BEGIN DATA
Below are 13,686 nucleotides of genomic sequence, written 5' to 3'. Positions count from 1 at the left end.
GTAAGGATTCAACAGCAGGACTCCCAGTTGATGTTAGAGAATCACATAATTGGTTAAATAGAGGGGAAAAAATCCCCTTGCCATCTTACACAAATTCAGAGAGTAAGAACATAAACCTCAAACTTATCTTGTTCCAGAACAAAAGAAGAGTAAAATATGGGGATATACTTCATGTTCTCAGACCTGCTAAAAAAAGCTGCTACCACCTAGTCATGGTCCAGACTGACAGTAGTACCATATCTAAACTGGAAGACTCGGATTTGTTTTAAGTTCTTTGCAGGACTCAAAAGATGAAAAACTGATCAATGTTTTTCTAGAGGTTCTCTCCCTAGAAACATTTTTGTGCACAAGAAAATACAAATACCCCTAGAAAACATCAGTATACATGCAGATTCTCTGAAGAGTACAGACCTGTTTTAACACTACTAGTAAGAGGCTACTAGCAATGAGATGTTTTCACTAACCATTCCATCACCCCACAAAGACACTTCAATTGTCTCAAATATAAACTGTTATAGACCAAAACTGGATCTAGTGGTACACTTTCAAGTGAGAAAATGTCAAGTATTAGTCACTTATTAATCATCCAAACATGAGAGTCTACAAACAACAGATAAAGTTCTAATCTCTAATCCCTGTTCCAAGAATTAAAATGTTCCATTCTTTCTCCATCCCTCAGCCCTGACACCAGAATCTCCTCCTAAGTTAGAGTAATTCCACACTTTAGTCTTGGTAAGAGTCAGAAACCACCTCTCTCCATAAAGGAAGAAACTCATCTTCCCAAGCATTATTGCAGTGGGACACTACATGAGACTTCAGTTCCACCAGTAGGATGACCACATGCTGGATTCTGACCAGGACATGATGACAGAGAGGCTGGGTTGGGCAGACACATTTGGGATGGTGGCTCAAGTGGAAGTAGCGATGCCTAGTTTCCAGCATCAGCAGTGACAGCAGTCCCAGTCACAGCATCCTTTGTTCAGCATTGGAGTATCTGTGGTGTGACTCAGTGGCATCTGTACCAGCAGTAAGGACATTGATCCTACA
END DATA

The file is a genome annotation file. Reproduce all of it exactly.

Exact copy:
Below are 13,686 nucleotides of genomic sequence, written 5' to 3'. Positions count from 1 at the left end.
GTAAGGATTCAACAGCAGGACTCCCAGTTGATGTTAGAGAATCACATAATTGGTTAAATAGAGGGGAAAAAATCCCCTTGCCATCTTACACAAATTCAGAGAGTAAGAACATAAACCTCAAACTTATCTTGTTCCAGAACAAAAGAAGAGTAAAATATGGGGATATACTTCATGTTCTCAGACCTGCTAAAAAAAGCTGCTACCACCTAGTCATGGTCCAGACTGACAGTAGTACCATATCTAAACTGGAAGACTCGGATTTGTTTTAAGTTCTTTGCAGGACTCAAAAGATGAAAAACTGATCAATGTTTTTCTAGAGGTTCTCTCCCTAGAAACATTTTTGTGCACAAGAAAATACAAATACCCCTAGAAAACATCAGTATACATGCAGATTCTCTGAAGAGTACAGACCTGTTTTAACACTACTAGTAAGAGGCTACTAGCAATGAGATGTTTTCACTAACCATTCCATCACCCCACAAAGACACTTCAATTGTCTCAAATATAAACTGTTATAGACCAAAACTGGATCTAGTGGTACACTTTCAAGTGAGAAAATGTCAAGTATTAGTCACTTATTAATCATCCAAACATGAGAGTCTACAAACAACAGATAAAGTTCTAATCTCTAATCCCTGTTCCAAGAATTAAAATGTTCCATTCTTTCTCCATCCCTCAGCCCTGACACCAGAATCTCCTCCTAAGTTAGAGTAATTCCACACTTTAGTCTTGGTAAGAGTCAGAAACCACCTCTCTCCATAAAGGAAGAAACTCATCTTCCCAAGCATTATTGCAGTGGGACACTACATGAGACTTCAGTTCCACCAGTAGGATGACCACATGCTGGATTCTGACCAGGACATGATGACAGAGAGGCTGGGTTGGGCAGACACATTTGGGATGGTGGCTCAAGTGGAAGTAGCGATGCCTAGTTTCCAGCATCAGCAGTGACAGCAGTCCCAGTCACAGCATCCTTTGTTCAGCATTGGAGTATCTGTGGTGTGACTCAGTGGCATCTGTACCAGCAGTAAGGACATTGATCCTACA